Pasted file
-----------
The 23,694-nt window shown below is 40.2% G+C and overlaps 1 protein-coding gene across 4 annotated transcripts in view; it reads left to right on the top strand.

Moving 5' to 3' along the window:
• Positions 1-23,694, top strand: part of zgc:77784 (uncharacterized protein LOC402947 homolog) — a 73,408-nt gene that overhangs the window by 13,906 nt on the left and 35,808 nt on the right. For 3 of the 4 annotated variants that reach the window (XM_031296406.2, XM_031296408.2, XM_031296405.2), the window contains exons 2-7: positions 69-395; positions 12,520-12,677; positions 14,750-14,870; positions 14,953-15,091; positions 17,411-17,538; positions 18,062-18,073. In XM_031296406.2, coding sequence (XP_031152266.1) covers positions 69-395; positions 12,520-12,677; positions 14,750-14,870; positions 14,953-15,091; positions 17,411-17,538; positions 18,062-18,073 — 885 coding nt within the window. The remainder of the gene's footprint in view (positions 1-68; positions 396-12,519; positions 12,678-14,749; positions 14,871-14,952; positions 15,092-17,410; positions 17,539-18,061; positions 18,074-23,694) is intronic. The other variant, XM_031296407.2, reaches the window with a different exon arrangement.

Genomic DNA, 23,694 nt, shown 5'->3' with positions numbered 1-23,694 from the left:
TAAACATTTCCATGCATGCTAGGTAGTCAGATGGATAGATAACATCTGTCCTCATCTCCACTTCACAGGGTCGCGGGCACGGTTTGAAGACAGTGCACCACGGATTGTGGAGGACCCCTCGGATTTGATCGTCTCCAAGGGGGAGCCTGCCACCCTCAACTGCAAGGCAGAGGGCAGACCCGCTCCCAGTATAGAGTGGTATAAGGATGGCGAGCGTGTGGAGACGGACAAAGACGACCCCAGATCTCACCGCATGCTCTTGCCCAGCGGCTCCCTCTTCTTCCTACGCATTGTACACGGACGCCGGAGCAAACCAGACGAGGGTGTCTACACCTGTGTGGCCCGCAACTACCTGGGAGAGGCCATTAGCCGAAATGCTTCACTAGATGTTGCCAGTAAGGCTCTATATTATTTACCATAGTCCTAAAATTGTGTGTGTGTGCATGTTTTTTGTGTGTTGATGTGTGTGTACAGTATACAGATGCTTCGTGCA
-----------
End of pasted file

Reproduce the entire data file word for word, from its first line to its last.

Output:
The 23,694-nt window shown below is 40.2% G+C and overlaps 1 protein-coding gene across 4 annotated transcripts in view; it reads left to right on the top strand.

Moving 5' to 3' along the window:
• Positions 1-23,694, top strand: part of zgc:77784 (uncharacterized protein LOC402947 homolog) — a 73,408-nt gene that overhangs the window by 13,906 nt on the left and 35,808 nt on the right. For 3 of the 4 annotated variants that reach the window (XM_031296406.2, XM_031296408.2, XM_031296405.2), the window contains exons 2-7: positions 69-395; positions 12,520-12,677; positions 14,750-14,870; positions 14,953-15,091; positions 17,411-17,538; positions 18,062-18,073. In XM_031296406.2, coding sequence (XP_031152266.1) covers positions 69-395; positions 12,520-12,677; positions 14,750-14,870; positions 14,953-15,091; positions 17,411-17,538; positions 18,062-18,073 — 885 coding nt within the window. The remainder of the gene's footprint in view (positions 1-68; positions 396-12,519; positions 12,678-14,749; positions 14,871-14,952; positions 15,092-17,410; positions 17,539-18,061; positions 18,074-23,694) is intronic. The other variant, XM_031296407.2, reaches the window with a different exon arrangement.

Genomic DNA, 23,694 nt, shown 5'->3' with positions numbered 1-23,694 from the left:
TAAACATTTCCATGCATGCTAGGTAGTCAGATGGATAGATAACATCTGTCCTCATCTCCACTTCACAGGGTCGCGGGCACGGTTTGAAGACAGTGCACCACGGATTGTGGAGGACCCCTCGGATTTGATCGTCTCCAAGGGGGAGCCTGCCACCCTCAACTGCAAGGCAGAGGGCAGACCCGCTCCCAGTATAGAGTGGTATAAGGATGGCGAGCGTGTGGAGACGGACAAAGACGACCCCAGATCTCACCGCATGCTCTTGCCCAGCGGCTCCCTCTTCTTCCTACGCATTGTACACGGACGCCGGAGCAAACCAGACGAGGGTGTCTACACCTGTGTGGCCCGCAACTACCTGGGAGAGGCCATTAGCCGAAATGCTTCACTAGATGTTGCCAGTAAGGCTCTATATTATTTACCATAGTCCTAAAATTGTGTGTGTGTGCATGTTTTTTGTGTGTTGATGTGTGTGTACAGTATACAGATGCTTCGTGCA